#55 Blood Heat Exchanger
First commercial human-blood heat exchanger for controlling hyperthermic temperatures during open-heart surgery
This is the first commercial, human-blood heat exchanger. Developed in 1957, it permitted a patient's body temperature to be safely and rapidly lowered during open heart surgery to any desired and precisely controlled hypothermic level, then during the conclusion of the operation rapidly rewarmed to normal. Prior to this, hypothermic surgery required hours of preoperative, hard-to-control, external emersion cooling and postoperative rewarming.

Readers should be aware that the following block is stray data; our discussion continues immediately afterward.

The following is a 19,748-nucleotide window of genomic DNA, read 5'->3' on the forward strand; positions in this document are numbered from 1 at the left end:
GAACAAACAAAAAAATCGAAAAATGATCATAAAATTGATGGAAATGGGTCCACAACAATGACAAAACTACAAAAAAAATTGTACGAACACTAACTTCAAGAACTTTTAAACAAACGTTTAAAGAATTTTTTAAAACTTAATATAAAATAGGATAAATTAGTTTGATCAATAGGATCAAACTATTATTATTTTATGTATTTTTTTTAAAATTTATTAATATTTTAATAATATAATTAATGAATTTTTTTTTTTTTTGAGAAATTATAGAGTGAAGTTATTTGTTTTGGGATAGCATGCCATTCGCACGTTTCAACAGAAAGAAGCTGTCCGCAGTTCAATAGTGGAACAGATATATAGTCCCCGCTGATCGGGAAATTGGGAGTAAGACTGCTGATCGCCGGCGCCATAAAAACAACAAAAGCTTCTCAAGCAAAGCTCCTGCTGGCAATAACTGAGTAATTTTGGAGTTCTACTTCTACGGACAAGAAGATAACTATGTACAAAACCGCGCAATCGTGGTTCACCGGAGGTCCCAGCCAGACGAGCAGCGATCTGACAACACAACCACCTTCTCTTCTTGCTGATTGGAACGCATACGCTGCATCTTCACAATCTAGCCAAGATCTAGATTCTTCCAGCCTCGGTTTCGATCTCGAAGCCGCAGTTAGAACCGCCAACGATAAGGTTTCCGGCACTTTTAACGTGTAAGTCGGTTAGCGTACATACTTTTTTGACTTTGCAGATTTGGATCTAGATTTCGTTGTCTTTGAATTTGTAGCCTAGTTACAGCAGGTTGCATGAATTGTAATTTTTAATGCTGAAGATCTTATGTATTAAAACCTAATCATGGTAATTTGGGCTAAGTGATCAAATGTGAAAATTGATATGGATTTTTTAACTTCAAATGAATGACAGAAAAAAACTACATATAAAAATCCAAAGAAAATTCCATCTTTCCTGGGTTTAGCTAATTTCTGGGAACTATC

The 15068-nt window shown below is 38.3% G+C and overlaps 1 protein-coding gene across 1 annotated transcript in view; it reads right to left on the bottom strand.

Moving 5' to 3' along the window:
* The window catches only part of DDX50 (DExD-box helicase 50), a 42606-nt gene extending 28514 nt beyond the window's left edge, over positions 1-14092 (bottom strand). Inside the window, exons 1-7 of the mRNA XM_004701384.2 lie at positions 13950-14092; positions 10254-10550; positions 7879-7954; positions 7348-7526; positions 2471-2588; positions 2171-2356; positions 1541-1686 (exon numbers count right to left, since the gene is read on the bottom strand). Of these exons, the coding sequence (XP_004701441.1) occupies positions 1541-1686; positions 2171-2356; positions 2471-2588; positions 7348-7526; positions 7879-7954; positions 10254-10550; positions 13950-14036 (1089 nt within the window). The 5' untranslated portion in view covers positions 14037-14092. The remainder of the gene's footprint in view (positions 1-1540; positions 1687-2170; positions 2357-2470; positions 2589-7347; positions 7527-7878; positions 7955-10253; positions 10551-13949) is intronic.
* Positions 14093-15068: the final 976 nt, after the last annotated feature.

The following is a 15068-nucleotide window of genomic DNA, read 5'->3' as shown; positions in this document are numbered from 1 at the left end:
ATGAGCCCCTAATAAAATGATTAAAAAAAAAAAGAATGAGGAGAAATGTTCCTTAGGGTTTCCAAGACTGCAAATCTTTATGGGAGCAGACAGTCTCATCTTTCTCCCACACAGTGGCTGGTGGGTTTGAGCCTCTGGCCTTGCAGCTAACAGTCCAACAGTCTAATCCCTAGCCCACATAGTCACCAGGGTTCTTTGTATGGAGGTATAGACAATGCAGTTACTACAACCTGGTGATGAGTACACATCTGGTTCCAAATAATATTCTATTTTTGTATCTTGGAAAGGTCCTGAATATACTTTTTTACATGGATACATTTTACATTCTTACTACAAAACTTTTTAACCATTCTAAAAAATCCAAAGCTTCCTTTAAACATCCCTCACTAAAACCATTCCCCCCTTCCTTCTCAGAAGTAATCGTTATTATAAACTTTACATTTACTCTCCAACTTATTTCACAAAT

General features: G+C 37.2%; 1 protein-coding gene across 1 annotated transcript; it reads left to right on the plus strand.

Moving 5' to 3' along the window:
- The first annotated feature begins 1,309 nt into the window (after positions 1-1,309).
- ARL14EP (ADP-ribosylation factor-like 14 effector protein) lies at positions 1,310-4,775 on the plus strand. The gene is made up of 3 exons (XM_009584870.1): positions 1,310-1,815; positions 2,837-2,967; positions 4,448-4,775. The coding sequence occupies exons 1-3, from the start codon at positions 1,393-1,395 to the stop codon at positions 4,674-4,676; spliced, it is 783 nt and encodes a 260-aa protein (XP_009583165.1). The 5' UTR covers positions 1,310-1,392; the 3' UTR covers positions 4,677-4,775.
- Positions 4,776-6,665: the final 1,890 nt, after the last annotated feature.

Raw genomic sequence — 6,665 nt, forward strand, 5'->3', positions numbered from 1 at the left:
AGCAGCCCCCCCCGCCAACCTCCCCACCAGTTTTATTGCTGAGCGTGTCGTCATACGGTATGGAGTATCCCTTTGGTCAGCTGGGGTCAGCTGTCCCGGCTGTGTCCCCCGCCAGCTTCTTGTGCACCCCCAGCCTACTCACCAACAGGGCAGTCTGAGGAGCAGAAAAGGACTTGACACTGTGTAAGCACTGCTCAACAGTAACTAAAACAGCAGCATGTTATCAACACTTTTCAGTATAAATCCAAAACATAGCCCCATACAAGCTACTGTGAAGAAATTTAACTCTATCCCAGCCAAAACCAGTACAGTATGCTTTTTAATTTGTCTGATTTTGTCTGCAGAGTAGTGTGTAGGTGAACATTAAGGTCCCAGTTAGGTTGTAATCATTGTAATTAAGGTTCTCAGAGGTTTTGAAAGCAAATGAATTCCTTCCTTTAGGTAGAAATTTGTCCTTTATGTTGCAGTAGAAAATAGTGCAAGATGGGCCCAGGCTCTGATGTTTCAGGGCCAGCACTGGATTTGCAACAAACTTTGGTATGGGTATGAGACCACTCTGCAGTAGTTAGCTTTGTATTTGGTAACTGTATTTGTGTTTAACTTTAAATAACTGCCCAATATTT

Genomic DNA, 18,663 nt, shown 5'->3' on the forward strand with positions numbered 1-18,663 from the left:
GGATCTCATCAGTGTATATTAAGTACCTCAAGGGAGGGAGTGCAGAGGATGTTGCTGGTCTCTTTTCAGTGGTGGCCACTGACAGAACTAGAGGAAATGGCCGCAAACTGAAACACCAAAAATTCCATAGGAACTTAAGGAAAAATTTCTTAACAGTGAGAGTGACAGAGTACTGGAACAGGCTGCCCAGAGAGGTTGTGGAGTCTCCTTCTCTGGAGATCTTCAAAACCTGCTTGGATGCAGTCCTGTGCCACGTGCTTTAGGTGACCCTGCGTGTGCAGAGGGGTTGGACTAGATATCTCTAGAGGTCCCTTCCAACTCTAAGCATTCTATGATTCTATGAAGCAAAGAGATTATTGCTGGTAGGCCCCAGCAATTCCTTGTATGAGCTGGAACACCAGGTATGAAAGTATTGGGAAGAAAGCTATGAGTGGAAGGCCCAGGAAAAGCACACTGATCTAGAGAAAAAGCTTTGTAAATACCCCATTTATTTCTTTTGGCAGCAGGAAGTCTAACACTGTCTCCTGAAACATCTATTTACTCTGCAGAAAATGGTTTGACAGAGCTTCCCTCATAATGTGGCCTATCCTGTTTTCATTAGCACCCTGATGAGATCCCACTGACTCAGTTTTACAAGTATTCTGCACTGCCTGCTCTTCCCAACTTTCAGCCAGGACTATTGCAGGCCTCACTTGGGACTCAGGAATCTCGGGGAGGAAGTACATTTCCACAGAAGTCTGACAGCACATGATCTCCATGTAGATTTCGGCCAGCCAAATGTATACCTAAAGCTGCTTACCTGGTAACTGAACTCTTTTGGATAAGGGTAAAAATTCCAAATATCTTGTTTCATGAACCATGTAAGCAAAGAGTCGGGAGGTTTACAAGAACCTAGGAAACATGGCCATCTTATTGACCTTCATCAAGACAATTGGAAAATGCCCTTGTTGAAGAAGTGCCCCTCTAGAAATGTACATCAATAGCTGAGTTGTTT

Its design was a cooperative development between researchers at the Duke University Medical Center led by Dr. Ivan W. Brown, Jr., and research engineers of the Harrison Radiator Division of the General Motors Corporation led by W.D. Emmons.
[please confirm] regular hours: school year, Sun-Thrs 8:30am-11:30pm, Fri to 5pm, Sat noon-9pm